The International Fine Art and Antique Dealers Show had a sensational selection of jewelry and I could certainly have written on that alone. In my rush to get through the show in our one hour window, I missed visiting many of my favorite dealers but this amazing aquamarine and pearl suite by William Ruser of Beverly Hills caught my eye at Sandra Cronan‘s booth. Ruser, a popular jeweler to the stars in the ’50s and 60’s, was well known for his use of pearls, but it’s really the combination with the impressive emerald cut aquamarines that makes this a stand out.
Nexxt20 specializes in 20th century and contemporary jewelry. What makes the collection so interesting is that it includes pieces designed by famous artists, sculptors, designers and architects including Jean Cocteau, Georges Braque, Max Ernst, Ettore Sottsass, Harry Bertoia, and more. While I wasn’t allowed to shoot those works, I was able to share this unusual Boucheron pendant, as they also carry estate jewelry from many of the most prestigious jewelry houses.
I am always amazed at the variety of items that people are interested in collecting. As Peter Finer says, “The collecting of Arms and Armour is an unending search for the elusive and rare.” His booth was a fascinating history lesson in and of itself. I’m not quite sure where I would display it but was intrigued by this northern Italian armor, circa 1580, made for the Tilt in Milan (a form of jousting). It is truly amazing to consider the level of workmanship in pre-industrialized eras. When we say handmade now, that naturally includes the use of tools involving electricity, aided by electric light and modern conveniences. Just imagine what was involved in the creation of such objects.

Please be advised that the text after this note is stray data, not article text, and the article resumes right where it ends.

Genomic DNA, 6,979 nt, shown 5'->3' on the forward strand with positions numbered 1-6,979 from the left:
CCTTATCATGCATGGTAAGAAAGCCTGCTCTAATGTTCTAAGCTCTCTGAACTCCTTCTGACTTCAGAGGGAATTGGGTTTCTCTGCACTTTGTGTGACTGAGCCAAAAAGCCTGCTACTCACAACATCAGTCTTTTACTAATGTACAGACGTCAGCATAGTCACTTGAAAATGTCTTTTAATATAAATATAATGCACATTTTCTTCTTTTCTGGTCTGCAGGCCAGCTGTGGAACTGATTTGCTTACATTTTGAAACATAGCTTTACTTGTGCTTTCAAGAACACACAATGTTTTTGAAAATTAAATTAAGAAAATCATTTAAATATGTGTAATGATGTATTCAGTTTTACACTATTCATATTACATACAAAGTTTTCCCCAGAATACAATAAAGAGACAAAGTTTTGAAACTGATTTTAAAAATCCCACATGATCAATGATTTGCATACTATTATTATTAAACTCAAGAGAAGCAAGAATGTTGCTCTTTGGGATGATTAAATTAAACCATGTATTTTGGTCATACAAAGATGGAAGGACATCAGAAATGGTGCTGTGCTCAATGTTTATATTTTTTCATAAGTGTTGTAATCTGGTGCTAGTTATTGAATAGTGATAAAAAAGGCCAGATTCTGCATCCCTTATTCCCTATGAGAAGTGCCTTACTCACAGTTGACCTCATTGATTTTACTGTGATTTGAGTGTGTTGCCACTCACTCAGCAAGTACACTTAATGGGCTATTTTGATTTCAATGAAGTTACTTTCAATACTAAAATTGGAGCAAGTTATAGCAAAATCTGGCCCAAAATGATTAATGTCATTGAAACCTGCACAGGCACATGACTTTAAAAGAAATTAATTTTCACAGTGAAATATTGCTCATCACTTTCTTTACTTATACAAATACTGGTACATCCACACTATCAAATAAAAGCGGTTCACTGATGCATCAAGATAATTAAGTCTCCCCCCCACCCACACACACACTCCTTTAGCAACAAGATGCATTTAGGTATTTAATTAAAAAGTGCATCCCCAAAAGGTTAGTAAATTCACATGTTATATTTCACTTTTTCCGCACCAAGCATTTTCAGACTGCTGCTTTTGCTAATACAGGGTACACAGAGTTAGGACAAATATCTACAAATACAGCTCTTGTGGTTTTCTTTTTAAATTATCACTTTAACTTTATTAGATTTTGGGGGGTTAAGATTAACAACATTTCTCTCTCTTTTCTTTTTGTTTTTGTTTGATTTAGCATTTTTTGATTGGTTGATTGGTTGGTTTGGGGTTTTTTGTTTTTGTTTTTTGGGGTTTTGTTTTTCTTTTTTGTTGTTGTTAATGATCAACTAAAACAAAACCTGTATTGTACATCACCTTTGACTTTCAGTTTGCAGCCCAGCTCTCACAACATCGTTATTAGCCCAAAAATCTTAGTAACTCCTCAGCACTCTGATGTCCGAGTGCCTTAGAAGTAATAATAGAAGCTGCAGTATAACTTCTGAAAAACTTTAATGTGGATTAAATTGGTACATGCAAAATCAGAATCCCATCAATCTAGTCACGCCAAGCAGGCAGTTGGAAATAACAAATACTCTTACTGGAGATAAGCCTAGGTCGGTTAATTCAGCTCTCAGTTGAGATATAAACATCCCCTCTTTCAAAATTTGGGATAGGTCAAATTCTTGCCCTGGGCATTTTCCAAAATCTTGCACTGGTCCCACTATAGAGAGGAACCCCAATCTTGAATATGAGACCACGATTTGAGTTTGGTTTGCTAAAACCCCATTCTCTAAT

Brian Haughton, with his wife Anna, is the founder of Haughton International Fairs. Now working with his son and daughter as well, they run six international art and antique fairs in New York, London and Dubai, including this one. In addition, Brian is one of the world’s leading dealers in antique ceramics. Specializing in 18th and early 19th century English and continental pieces, his booth at the show included a huge variety of English and continental pottery and porcelain. This extremely rare pair of Sèvres Biscuit Models of Lions, circa 1818 – 1820, were so unusual.
Each lion supported gilt reticulated baskets that contrasted brilliantly with the biscuit finish of the lions and faux marble painted bases.
One of the talks of the show was this magnificent George II scarlet and gilt-jappaned secretaire cabinet from Thomas Coulborn & Sons. With incredibly intricate chinoiserie decoration, the piece, circa 1730, is attributed to the well known British cabinet maker Giles Grendey, whose Lazcano furniture, the largest recorded suite of 18th century English furniture, is represented in major museums, including the Victoria & Albert Museum, the Metropolitan Museum of Art.
This detail shows the amazing intricacies of the workmanship
And for all you lovers of Regency, I am sharing this amazing bronzed and parcel-gilt bergère, also from Thomas Coulborn.
Todd Merrill was one of the few modern art galleries represented at the show. Well known for their vintage collection of 20th century furniture and lighting, they also carry contemporary artists. There was quite a bit of buzz about Beth Katleman’s “Demi Folly,” a reconfiguration (at half the size) of her original “Folly.”
Demi Folly is a three dimensional porcelain wall covering based on the concept of Toile de Jouy. Elegant from a distance, a closer inspection reveals scenes made with “kitschy figures of popular culture.” Ken Johnson in the New York Times described Katleman’s work as “doll-sized rococo theaters of murder and domestic mayhem.”
Another incredibly creative wall sculpture at the booth was Jennifer Trask’s Burgeon. Using found 18th and 19th century Italian gilt wood fragments, gold leaf, epoxy resin and animal antler, bone and teeth, Trask created an intricate work of baroque luxe and natural elements.
With over 3,500 different pieces of animal bone and teeth, the flowers are made from combinations of different parts, resulting in amazingly lifelike forms. This central flower is comprised of over 400 parts.
And this delicate peony is actually carved bone.
Another artist that Todd Merrill featured was Niamh Barry, whose work I admired last year at the Origins show during the London Design Festival. Walking the line between product design and sculpture, Barry’s Fouette is an elegant lighting installation.
Five intertwined polished brass loops of varying sizes are fitted with LED lights, resulting in a refined jewelry-like piece.
With a wonderful assemblage of sophisticated dealers offering a wide range of vetted art and antiques this is a show to put on your calendar for next year!